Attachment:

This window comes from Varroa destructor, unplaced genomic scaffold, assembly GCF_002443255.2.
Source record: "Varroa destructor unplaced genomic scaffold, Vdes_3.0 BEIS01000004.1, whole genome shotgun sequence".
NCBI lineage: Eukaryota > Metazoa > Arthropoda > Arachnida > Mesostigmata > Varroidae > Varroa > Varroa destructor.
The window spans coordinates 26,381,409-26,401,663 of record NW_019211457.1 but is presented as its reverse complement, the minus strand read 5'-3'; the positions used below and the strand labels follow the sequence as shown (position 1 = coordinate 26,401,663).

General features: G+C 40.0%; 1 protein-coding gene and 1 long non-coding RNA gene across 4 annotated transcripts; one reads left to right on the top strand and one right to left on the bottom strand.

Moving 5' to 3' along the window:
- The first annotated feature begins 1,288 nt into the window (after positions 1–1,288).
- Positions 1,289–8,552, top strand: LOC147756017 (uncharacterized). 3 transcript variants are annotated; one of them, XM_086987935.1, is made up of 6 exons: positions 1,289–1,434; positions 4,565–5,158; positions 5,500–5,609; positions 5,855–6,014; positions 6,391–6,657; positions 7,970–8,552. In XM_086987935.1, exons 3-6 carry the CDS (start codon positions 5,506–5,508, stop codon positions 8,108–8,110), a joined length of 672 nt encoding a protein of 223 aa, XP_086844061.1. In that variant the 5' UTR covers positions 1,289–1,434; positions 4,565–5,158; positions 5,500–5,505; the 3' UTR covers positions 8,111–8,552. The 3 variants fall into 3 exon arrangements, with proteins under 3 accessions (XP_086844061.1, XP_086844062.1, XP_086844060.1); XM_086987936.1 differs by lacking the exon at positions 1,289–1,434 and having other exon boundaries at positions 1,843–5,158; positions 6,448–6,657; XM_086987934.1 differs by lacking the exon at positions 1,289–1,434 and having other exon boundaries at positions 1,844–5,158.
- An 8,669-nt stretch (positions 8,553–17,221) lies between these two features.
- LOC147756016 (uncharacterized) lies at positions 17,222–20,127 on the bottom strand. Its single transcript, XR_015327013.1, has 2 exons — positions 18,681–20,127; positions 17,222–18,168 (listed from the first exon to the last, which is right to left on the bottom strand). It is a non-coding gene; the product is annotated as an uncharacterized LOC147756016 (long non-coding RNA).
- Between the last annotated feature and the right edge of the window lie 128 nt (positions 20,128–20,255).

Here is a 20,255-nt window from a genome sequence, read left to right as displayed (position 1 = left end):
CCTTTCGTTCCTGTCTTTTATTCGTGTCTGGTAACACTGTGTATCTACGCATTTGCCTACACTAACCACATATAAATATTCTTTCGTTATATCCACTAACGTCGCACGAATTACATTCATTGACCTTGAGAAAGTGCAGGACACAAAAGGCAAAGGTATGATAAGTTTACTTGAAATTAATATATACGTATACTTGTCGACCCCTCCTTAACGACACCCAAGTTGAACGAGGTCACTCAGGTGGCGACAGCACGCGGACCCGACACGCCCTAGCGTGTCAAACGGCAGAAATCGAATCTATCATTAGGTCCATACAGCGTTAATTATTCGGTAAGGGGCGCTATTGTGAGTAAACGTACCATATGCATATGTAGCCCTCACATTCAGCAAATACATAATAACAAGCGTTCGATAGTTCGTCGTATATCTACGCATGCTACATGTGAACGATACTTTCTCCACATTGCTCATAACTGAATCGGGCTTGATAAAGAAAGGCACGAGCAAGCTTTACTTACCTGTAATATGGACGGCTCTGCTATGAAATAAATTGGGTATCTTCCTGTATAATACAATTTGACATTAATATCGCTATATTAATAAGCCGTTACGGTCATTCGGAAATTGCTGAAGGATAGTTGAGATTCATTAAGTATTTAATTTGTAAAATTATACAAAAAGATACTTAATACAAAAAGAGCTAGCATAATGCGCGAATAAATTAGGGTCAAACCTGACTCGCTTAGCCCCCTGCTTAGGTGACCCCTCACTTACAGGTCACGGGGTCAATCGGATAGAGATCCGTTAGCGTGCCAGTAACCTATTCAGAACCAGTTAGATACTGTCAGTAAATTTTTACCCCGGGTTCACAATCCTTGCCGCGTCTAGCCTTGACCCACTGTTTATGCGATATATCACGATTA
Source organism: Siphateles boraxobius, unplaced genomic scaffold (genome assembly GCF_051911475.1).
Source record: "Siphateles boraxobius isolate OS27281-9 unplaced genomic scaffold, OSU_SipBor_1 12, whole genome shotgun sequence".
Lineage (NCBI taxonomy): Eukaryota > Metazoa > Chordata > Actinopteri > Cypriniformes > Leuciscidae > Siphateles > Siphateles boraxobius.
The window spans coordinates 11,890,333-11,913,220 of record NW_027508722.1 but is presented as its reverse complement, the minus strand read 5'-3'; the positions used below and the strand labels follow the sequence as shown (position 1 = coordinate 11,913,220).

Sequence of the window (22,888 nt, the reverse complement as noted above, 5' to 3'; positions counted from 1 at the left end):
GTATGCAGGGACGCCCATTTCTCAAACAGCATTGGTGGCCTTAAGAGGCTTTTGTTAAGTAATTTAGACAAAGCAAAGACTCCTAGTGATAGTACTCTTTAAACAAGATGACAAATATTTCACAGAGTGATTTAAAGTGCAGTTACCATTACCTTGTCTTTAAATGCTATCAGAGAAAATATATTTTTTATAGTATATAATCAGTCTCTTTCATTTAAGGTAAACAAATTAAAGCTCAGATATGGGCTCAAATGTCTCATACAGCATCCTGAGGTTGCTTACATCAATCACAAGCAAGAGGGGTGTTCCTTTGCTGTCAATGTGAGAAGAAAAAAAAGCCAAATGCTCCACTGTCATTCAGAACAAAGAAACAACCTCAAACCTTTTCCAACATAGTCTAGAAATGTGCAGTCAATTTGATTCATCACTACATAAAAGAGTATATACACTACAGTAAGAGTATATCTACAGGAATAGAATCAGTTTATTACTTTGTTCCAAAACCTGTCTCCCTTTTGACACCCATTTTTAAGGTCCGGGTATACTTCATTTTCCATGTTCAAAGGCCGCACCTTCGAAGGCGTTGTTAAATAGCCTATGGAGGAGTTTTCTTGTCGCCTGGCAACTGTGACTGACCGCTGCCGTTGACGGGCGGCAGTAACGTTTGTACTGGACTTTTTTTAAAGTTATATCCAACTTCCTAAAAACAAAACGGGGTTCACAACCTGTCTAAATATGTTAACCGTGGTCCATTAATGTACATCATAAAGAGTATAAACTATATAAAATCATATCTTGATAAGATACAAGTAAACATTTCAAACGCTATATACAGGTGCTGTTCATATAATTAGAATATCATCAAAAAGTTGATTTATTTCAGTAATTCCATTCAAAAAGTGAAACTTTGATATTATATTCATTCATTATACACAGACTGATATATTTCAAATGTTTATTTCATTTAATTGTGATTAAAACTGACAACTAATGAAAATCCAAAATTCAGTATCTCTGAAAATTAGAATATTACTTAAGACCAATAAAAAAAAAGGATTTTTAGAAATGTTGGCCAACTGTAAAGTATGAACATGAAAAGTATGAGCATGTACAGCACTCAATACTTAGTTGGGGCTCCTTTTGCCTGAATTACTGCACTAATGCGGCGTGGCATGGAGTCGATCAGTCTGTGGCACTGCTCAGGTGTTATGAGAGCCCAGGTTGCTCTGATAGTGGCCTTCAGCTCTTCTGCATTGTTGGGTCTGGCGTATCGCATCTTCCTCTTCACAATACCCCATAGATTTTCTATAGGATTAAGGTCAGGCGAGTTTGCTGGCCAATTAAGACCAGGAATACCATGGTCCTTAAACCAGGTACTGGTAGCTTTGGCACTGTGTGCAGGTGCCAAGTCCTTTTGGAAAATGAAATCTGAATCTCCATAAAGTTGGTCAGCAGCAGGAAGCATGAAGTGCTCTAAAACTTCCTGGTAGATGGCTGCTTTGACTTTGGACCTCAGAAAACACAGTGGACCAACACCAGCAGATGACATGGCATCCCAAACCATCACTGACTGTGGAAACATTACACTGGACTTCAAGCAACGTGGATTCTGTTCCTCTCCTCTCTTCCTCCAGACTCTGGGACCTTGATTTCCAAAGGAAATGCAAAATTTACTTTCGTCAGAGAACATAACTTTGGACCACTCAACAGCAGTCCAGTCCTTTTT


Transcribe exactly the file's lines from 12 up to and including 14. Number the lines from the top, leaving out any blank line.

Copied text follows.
Here is a 20,255-nt window from a genome sequence, read left to right as displayed (position 1 = left end):
CCTTTCGTTCCTGTCTTTTATTCGTGTCTGGTAACACTGTGTATCTACGCATTTGCCTACACTAACCACATATAAATATTCTTTCGTTATATCCACTAACGTCGCACGAATTACATTCATTGACCTTGAGAAAGTGCAGGACACAAAAGGCAAAGGTATGATAAGTTTACTTGAAATTAATATATACGTATACTTGTCGACCCCTCCTTAACGACACCCAAGTTGAACGAGGTCACTCAGGTGGCGACAGCACGCGGACCCGACACGCCCTAGCGTGTCAAACGGCAGAAATCGAATCTATCATTAGGTCCATACAGCGTTAATTATTCGGTAAGGGGCGCTATTGTGAGTAAACGTACCATATGCATATGTAGCCCTCACATTCAGCAAATACATAATAACAAGCGTTCGATAGTTCGTCGTATATCTACGCATGCTACATGTGAACGATACTTTCTCCACATTGCTCATAACTGAATCGGGCTTGATAAAGAAAGGCACGAGCAAGCTTTACTTACCTGTAATATGGACGGCTCTGCTATGAAATAAATTGGGTATCTTCCTGTATAATACAATTTGACATTAATATCGCTATATTAATAAGCCGTTACGGTCATTCGGAAATTGCTGAAGGATAGTTGAGATTCATTAAGTATTTAATTTGTAAAATTATACAAAAAGATACTTAATACAAAAAGAGCTAGCATAATGCGCGAATAAATTAGGGTCAAACCTGACTCGCTTAGCCCCCTGCTTAGGTGACCCCTCACTTACAGGTCACGGGGTCAATCGGATAGAGATCCGTTAGCGTGCCAGTAACCTATTCAGAACCAGTTAGATACTGTCAGTAAATTTTTACCCCGGGTTCACAATCCTTGCCGCGTCTAGCCTTGACCCACTGTTTATGCGATATATCACGATTA
Source organism: Siphateles boraxobius, unplaced genomic scaffold (genome assembly GCF_051911475.1).